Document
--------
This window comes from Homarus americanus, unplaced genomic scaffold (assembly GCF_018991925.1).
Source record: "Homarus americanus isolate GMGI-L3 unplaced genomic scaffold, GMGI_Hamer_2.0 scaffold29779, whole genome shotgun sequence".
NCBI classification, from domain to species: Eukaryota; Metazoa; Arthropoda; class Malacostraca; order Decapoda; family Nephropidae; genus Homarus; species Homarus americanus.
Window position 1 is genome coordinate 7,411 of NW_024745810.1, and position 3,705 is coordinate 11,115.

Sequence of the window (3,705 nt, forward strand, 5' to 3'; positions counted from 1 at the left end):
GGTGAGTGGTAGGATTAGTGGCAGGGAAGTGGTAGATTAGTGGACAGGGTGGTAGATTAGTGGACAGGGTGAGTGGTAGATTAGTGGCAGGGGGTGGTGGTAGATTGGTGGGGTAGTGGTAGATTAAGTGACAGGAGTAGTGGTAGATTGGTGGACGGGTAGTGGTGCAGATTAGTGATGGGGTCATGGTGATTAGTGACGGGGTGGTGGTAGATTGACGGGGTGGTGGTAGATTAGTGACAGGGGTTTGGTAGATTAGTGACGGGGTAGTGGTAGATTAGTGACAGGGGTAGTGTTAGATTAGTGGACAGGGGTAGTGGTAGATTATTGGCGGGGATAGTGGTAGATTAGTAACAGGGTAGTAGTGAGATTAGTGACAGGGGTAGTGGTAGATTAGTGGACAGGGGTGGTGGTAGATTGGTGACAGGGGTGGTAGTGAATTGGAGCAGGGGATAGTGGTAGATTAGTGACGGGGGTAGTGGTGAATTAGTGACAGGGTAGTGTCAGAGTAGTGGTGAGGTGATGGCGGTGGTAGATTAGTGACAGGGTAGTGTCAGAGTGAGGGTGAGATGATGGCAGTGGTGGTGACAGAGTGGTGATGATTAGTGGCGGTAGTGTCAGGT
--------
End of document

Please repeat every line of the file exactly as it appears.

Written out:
This window comes from Homarus americanus, unplaced genomic scaffold (assembly GCF_018991925.1).
Source record: "Homarus americanus isolate GMGI-L3 unplaced genomic scaffold, GMGI_Hamer_2.0 scaffold29779, whole genome shotgun sequence".
NCBI classification, from domain to species: Eukaryota; Metazoa; Arthropoda; class Malacostraca; order Decapoda; family Nephropidae; genus Homarus; species Homarus americanus.
Window position 1 is genome coordinate 7,411 of NW_024745810.1, and position 3,705 is coordinate 11,115.

Sequence of the window (3,705 nt, forward strand, 5' to 3'; positions counted from 1 at the left end):
GGTGAGTGGTAGGATTAGTGGCAGGGAAGTGGTAGATTAGTGGACAGGGTGGTAGATTAGTGGACAGGGTGAGTGGTAGATTAGTGGCAGGGGGTGGTGGTAGATTGGTGGGGTAGTGGTAGATTAAGTGACAGGAGTAGTGGTAGATTGGTGGACGGGTAGTGGTGCAGATTAGTGATGGGGTCATGGTGATTAGTGACGGGGTGGTGGTAGATTGACGGGGTGGTGGTAGATTAGTGACAGGGGTTTGGTAGATTAGTGACGGGGTAGTGGTAGATTAGTGACAGGGGTAGTGTTAGATTAGTGGACAGGGGTAGTGGTAGATTATTGGCGGGGATAGTGGTAGATTAGTAACAGGGTAGTAGTGAGATTAGTGACAGGGGTAGTGGTAGATTAGTGGACAGGGGTGGTGGTAGATTGGTGACAGGGGTGGTAGTGAATTGGAGCAGGGGATAGTGGTAGATTAGTGACGGGGGTAGTGGTGAATTAGTGACAGGGTAGTGTCAGAGTAGTGGTGAGGTGATGGCGGTGGTAGATTAGTGACAGGGTAGTGTCAGAGTGAGGGTGAGATGATGGCAGTGGTGGTGACAGAGTGGTGATGATTAGTGGCGGTAGTGTCAGGT